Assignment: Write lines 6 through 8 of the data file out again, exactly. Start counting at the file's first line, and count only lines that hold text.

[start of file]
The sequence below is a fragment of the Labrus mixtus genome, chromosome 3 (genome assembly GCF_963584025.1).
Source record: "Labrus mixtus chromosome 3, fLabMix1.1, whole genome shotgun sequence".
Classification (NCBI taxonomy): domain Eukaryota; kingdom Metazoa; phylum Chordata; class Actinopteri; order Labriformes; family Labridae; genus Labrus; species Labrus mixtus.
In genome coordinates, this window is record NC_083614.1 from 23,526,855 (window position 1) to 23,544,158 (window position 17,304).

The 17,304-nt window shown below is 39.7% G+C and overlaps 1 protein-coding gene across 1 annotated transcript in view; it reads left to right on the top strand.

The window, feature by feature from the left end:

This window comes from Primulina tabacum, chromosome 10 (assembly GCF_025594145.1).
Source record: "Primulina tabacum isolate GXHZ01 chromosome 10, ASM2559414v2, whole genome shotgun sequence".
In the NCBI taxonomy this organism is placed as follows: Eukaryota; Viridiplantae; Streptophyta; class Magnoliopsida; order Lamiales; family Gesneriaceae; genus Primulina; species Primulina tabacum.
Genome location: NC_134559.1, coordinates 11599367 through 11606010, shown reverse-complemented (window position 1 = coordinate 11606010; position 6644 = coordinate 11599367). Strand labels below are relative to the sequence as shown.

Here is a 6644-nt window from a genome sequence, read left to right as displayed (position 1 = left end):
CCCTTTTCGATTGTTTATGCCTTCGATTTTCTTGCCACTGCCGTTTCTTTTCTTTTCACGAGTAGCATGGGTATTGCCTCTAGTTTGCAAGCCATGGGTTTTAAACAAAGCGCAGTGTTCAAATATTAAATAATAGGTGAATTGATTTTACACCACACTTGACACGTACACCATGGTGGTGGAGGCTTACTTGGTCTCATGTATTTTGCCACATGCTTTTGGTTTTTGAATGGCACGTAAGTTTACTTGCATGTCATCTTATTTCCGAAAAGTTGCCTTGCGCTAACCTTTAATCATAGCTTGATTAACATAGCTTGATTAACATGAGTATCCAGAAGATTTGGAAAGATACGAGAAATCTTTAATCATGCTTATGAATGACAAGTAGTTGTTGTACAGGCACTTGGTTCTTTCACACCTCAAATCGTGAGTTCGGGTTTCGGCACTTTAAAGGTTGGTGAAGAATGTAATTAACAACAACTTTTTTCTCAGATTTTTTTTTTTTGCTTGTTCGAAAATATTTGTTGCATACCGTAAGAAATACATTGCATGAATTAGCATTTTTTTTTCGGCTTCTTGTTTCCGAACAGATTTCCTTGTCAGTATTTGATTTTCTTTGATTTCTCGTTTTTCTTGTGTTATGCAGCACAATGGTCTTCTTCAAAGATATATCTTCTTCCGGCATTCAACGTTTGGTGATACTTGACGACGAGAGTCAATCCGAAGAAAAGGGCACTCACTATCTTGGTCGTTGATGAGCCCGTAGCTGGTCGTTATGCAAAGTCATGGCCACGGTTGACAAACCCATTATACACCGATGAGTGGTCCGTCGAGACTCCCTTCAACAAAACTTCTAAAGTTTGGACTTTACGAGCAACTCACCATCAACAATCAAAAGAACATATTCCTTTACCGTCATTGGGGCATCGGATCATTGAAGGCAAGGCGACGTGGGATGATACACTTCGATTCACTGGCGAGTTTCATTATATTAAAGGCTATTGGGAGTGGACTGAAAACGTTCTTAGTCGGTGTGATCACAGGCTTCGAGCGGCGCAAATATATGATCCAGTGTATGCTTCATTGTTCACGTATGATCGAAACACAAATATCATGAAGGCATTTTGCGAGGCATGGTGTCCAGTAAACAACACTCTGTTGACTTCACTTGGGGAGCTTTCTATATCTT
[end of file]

The window, feature by feature from the left end:

This window comes from Primulina tabacum, chromosome 10 (assembly GCF_025594145.1).
Source record: "Primulina tabacum isolate GXHZ01 chromosome 10, ASM2559414v2, whole genome shotgun sequence".